This is a sale of a chance, which is different from future goods mainly through the construction of the terms used by the courts. It arises where a potential buyer agrees to buy future goods from a particular source and agrees to take the risk of the goods never coming into existence e.g. I agree to buy whatever crop is produced from plot ‘A’ of your land in Kitale Town at a thousand shillings per bag. The buyer has offered to buy whatever crop is grown on that land and is taking a chance because the crop might never get grown. It looks like a gamble and in a gamble one party stands to lose and one party stands to gain. The buyer takes the risk and undertakes to pay the price of the non-existent goods. The seller undertakes to produce and deliver the crop come rain come shine. So there is no winner and no loser. If the goods do not get produced on that piece of land, the seller is bound to deliver and he might have to go out and buy the goods elsewhere because he must deliver. The buyer by undertaking to pay 1000 still has to pay 1000 even if the crop price was to drop to 200 per bag because he has undertaken to do the same.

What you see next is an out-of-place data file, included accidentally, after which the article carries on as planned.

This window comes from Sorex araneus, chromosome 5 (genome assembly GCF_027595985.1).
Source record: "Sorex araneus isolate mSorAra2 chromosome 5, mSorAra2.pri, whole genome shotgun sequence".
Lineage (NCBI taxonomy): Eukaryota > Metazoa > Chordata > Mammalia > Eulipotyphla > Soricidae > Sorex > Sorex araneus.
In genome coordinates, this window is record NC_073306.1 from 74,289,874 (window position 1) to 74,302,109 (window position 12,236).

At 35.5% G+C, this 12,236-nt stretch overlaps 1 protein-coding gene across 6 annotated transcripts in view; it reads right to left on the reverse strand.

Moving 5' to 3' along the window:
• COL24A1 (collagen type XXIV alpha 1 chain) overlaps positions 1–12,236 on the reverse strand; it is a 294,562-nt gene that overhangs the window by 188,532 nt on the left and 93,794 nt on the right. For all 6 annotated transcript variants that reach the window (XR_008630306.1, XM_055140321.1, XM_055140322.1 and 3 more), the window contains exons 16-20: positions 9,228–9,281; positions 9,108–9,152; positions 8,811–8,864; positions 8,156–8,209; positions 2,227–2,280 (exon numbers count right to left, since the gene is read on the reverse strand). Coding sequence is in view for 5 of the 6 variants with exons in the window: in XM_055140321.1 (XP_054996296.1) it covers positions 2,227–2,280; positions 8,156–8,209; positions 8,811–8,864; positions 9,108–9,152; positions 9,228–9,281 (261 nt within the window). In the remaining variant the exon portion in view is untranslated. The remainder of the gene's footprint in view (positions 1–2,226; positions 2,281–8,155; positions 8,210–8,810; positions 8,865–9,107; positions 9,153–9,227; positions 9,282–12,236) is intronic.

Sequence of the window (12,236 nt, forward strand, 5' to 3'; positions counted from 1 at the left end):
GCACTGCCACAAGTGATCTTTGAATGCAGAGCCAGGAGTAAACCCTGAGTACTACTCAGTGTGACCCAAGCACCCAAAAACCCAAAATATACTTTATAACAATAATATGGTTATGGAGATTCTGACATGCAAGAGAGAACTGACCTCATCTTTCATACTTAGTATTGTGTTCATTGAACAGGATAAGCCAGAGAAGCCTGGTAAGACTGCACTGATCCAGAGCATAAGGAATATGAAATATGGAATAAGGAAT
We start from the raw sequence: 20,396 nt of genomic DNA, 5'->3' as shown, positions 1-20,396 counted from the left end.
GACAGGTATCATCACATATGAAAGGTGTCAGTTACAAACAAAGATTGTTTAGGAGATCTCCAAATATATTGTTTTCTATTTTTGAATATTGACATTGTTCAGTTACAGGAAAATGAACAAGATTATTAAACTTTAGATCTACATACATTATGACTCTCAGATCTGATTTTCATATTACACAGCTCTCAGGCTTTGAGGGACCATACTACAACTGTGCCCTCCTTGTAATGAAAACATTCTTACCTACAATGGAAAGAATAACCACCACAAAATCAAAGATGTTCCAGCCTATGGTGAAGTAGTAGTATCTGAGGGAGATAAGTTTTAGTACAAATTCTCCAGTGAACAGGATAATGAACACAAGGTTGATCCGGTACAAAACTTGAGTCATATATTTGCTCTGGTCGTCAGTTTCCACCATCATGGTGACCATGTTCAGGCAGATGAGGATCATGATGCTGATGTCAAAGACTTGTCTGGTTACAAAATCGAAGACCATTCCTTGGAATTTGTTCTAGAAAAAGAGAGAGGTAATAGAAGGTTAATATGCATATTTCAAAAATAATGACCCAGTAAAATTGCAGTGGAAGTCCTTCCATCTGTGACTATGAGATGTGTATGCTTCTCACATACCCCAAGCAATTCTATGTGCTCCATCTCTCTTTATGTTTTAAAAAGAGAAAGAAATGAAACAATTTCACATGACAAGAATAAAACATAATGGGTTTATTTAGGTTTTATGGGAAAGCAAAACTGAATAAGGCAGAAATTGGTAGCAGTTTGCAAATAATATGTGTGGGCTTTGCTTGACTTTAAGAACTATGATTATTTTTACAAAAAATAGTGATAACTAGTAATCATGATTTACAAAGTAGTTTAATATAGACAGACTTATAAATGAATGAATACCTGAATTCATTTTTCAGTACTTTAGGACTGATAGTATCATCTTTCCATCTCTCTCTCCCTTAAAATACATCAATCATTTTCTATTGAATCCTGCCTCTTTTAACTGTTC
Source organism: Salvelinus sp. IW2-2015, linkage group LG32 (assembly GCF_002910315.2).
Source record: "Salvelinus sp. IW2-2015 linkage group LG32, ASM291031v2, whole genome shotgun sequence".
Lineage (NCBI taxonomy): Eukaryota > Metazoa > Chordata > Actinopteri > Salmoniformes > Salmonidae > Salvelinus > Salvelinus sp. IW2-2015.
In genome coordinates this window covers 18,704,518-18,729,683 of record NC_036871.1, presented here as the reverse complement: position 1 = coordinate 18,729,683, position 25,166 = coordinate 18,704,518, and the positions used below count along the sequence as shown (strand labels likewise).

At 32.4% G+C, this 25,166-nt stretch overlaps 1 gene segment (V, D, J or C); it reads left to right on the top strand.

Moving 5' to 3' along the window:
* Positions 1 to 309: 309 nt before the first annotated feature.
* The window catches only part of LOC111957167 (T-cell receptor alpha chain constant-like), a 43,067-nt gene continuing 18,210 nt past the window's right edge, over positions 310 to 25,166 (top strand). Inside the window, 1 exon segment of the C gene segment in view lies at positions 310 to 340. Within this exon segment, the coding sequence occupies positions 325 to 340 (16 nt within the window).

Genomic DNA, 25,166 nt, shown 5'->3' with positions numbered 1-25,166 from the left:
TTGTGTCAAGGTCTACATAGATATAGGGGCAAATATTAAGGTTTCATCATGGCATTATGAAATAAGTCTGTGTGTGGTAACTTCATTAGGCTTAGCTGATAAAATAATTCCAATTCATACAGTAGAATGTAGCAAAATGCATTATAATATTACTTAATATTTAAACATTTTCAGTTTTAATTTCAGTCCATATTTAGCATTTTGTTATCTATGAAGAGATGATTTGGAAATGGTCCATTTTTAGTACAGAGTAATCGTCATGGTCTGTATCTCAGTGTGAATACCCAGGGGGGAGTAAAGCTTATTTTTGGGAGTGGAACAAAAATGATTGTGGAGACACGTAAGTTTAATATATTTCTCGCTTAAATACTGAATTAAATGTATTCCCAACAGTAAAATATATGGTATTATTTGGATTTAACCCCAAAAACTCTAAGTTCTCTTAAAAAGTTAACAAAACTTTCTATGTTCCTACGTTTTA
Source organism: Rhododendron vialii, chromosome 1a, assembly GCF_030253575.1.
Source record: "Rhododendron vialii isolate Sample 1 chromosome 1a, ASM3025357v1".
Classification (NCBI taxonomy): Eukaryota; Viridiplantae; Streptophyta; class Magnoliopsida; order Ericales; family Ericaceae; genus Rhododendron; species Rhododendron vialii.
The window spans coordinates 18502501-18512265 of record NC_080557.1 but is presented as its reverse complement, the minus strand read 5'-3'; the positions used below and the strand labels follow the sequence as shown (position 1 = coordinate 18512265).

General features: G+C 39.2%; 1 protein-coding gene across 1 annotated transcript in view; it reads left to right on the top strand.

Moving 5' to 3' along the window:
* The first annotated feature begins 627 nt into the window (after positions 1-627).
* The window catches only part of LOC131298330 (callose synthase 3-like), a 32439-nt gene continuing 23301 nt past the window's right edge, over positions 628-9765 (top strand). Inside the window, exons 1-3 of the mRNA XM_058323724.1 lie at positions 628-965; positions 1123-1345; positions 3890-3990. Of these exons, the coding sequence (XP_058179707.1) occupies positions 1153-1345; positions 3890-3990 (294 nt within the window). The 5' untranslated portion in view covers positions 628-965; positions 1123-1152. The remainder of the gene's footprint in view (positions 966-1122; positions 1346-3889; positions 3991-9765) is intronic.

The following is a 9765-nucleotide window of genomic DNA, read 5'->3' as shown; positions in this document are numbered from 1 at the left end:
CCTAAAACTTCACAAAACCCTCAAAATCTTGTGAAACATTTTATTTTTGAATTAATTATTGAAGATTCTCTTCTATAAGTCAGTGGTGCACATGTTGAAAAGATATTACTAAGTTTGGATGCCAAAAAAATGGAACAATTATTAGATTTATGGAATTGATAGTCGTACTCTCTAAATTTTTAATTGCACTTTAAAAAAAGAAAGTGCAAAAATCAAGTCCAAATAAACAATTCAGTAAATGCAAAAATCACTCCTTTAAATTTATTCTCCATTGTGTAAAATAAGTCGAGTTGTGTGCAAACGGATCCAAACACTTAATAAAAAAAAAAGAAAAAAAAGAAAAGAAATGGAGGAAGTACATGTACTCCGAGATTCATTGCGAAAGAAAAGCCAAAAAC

It is a risk by both parties, the seller undertaking the risk that the goods might never be produced and the buyer taking the risk that the price might depreciate in the meantime.
There are 3 categories of goods
Existing goods – goods that actually exist when the contract is entered into, future goods - goods yet to be produced or grown and don’t necessarily exist and are not in the possession of the seller and A spes- here each party chances or gambles